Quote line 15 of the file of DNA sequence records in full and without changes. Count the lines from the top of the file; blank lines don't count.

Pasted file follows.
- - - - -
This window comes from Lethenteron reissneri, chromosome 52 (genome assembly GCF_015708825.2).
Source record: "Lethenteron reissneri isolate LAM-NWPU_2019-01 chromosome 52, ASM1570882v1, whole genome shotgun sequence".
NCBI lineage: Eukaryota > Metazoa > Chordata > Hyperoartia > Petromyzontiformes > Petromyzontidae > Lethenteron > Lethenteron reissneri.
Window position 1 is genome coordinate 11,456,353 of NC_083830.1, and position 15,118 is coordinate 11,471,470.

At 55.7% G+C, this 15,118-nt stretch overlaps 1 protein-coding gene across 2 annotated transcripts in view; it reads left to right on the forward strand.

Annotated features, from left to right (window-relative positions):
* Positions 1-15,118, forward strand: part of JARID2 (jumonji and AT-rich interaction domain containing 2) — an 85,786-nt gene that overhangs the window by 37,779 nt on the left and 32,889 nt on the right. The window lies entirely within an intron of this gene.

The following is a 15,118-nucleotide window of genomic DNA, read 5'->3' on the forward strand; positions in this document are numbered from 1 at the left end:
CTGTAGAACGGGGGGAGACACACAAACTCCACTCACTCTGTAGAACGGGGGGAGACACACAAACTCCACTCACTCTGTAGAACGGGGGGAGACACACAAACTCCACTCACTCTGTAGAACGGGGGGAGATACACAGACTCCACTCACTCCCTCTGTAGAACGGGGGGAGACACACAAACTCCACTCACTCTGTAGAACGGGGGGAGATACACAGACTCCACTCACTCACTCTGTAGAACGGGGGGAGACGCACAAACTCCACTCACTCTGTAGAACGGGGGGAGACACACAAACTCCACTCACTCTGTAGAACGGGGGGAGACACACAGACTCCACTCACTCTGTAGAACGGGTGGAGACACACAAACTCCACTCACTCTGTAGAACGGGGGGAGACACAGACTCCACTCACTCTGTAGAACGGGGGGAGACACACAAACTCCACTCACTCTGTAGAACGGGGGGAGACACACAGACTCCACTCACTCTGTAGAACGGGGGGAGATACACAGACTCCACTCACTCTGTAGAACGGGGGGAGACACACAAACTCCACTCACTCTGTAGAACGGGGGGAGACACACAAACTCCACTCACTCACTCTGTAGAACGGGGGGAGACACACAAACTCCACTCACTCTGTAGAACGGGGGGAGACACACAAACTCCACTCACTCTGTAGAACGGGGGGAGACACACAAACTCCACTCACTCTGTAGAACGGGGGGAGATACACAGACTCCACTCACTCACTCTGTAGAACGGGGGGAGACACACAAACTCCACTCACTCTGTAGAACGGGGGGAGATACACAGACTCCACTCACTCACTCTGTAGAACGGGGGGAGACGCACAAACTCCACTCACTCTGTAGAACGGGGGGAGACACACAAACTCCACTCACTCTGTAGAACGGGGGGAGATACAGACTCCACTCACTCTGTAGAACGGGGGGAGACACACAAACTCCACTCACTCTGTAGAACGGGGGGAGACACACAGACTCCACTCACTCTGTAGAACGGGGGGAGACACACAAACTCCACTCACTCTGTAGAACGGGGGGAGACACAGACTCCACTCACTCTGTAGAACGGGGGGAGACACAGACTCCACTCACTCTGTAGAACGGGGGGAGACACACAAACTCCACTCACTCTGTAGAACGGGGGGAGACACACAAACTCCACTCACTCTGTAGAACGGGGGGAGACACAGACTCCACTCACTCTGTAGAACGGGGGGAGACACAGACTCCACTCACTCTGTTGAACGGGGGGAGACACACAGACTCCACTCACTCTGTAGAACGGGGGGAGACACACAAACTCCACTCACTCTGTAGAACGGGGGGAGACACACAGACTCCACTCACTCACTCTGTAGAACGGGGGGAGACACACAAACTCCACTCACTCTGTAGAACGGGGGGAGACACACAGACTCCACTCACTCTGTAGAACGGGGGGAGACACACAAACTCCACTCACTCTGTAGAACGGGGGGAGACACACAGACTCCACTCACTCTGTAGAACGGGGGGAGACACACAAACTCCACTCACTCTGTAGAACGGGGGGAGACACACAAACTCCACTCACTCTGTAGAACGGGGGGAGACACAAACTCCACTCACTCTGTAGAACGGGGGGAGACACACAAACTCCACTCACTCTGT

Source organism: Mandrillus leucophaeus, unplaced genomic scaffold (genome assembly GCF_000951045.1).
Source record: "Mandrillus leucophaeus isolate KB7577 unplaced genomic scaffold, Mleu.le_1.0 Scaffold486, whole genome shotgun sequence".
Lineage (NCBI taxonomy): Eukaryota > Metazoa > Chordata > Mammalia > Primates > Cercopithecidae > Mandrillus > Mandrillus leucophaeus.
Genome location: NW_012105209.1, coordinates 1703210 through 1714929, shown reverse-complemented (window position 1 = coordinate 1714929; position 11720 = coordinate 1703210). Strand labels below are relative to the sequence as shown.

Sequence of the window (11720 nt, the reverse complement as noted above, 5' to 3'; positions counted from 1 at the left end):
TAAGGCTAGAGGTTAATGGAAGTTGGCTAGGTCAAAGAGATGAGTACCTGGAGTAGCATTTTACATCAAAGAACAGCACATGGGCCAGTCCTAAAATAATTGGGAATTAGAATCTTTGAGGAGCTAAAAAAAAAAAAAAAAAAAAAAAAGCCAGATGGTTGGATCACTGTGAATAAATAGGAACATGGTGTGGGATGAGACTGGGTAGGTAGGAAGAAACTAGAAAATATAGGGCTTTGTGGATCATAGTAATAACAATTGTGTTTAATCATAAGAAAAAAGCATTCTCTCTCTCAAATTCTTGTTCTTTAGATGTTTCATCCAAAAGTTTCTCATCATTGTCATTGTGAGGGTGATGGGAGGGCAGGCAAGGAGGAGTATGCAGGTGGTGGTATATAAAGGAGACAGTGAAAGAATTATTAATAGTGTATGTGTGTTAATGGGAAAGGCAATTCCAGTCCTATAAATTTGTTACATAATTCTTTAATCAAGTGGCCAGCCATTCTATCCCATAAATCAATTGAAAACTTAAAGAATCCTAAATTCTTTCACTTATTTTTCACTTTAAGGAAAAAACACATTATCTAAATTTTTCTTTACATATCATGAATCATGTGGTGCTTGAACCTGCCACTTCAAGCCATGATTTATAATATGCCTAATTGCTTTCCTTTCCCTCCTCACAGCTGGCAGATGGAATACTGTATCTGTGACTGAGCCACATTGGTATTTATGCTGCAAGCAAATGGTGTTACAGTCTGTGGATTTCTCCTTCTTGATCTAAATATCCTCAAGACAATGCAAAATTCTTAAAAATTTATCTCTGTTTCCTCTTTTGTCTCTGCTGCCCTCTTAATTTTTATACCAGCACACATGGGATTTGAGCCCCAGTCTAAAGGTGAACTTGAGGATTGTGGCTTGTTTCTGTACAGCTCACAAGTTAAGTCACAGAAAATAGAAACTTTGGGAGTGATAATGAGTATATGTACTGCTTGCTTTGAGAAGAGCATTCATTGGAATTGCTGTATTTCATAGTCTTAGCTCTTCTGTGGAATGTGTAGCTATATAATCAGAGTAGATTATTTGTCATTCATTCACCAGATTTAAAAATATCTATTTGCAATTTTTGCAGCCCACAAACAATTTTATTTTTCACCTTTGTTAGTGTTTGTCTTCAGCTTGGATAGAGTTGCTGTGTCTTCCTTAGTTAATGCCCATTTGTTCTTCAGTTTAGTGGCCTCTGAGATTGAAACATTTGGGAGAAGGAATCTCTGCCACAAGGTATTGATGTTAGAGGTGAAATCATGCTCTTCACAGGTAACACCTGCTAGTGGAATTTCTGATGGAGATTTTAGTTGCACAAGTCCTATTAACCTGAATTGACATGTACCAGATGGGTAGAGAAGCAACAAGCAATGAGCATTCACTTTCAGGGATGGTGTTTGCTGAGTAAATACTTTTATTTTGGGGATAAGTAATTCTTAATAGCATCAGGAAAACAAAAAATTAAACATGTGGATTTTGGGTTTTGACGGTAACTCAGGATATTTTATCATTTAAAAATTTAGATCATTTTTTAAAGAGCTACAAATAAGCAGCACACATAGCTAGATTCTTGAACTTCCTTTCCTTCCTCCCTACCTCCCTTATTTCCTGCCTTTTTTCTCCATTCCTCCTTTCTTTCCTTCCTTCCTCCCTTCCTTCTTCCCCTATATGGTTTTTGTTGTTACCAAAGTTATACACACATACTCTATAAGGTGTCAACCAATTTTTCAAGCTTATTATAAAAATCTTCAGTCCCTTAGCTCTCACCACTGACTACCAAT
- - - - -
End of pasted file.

TAAGGCTAGAGGTTAATGGAAGTTGGCTAGGTCAAAGAGATGAGTACCTGGAGTAGCATTTTACATCAAAGAACAGCACATGGGCCAGTCCTAAAATAATTGGGAATTAGAATCTTTGAGGAGCTAAAAAAAAAAAAAAAAAAAAAAAAGCCAGATGGTTGGATCACTGTGAATAAATAGGAACATGGTGTGGGATGAGACTGGGTAGGTAGGAAGAAACTAGAAAATATAGGGCTTTGTGGATCATAGTAATAACAATTGTGTTTAATCATAAGAAAAAAGCATTCTCTCTCTCAAATTCTTGTTCTTTAGATGTTTCATCCAAAAGTTTCTCATCATTGTCATTGTGAGGGTGATGGGAGGGCAGGCAAGGAGGAGTATGCAGGTGGTGGTATATAAAGGAGACAGTGAAAGAATTATTAATAGTGTATGTGTGTTAATGGGAAAGGCAATTCCAGTCCTATAAATTTGTTACATAATTCTTTAATCAAGTGGCCAGCCATTCTATCCCATAAATCAATTGAAAACTTAAAGAATCCTAAATTCTTTCACTTATTTTTCACTTTAAGGAAAAAACACATTATCTAAATTTTTCTTTACATATCATGAATCATGTGGTGCTTGAACCTGCCACTTCAAGCCATGATTTATAATATGCCTAATTGCTTTCCTTTCCCTCCTCACAGCTGGCAGATGGAATACTGTATCTGTGACTGAGCCACATTGGTATTTATGCTGCAAGCAAATGGTGTTACAGTCTGTGGATTTCTCCTTCTTGATCTAAATATCCTCAAGACAATGCAAAATTCTTAAAAATTTATCTCTGTTTCCTCTTTTGTCTCTGCTGCCCTCTTAATTTTTATACCAGCACACATGGGATTTGAGCCCCAGTCTAAAGGTGAACTTGAGGATTGTGGCTTGTTTCTGTACAGCTCACAAGTTAAGTCACAGAAAATAGAAACTTTGGGAGTGATAATGAGTATATGTACTGCTTGCTTTGAGAAGAGCATTCATTGGAATTGCTGTATTTCATAGTCTTAGCTCTTCTGTGGAATGTGTAGCTATATAATCAGAGTAGATTATTTGTCATTCATTCACCAGATTTAAAAATATCTATTTGCAATTTTTGCAGCCCACAAACAATTTTATTTTTCACCTTTGTTAGTGTTTGTCTTCAGCTTGGATAGAGTTGCTGTGTCTTCCTTAGTTAATGCCCATTTGTTCTTCAGTTTAGTGGCCTCTGAGATTGAAACATTTGGGAGAAGGAATCTCTGCCACAAGGTATTGATGTTAGAGGTGAAATCATGCTCTTCACAGGTAACACCTGCTAGTGGAATTTCTGATGGAGATTTTAGTTGCACAAGTCCTATTAACCTGAATTGACATGTACCAGATGGGTAGAGAAGCAACAAGCAATGAGCATTCACTTTCAGGGATGGTGTTTGCTGAGTAAATACTTTTATTTTGGGGATAAGTAATTCTTAATAGCATCAGGAAAACAAAAAATTAAACATGTGGATTTTGGGTTTTGACGGTAACTCAGGATATTTTATCATTTAAAAATTTAGATCATTTTTTAAAGAGCTACAAATAAGCAGCACACATAGCTAGATTCTTGAACTTCCTTTCCTTCCTCCCTACCTCCCTTATTTCCTGCCTTTTTTCTCCATTCCTCCTTTCTTTCCTTCCTTCCTCCCTTCCTTCTTCCCCTATATGGTTTTTGTTGTTACCAAAGTTATACACACATACTCTATAAGGTGTCAACCAATTTTTCAAGCTTATTATAAAAATCTTCAGTCCCTTAGCTCTCACCACTGACTACCAAT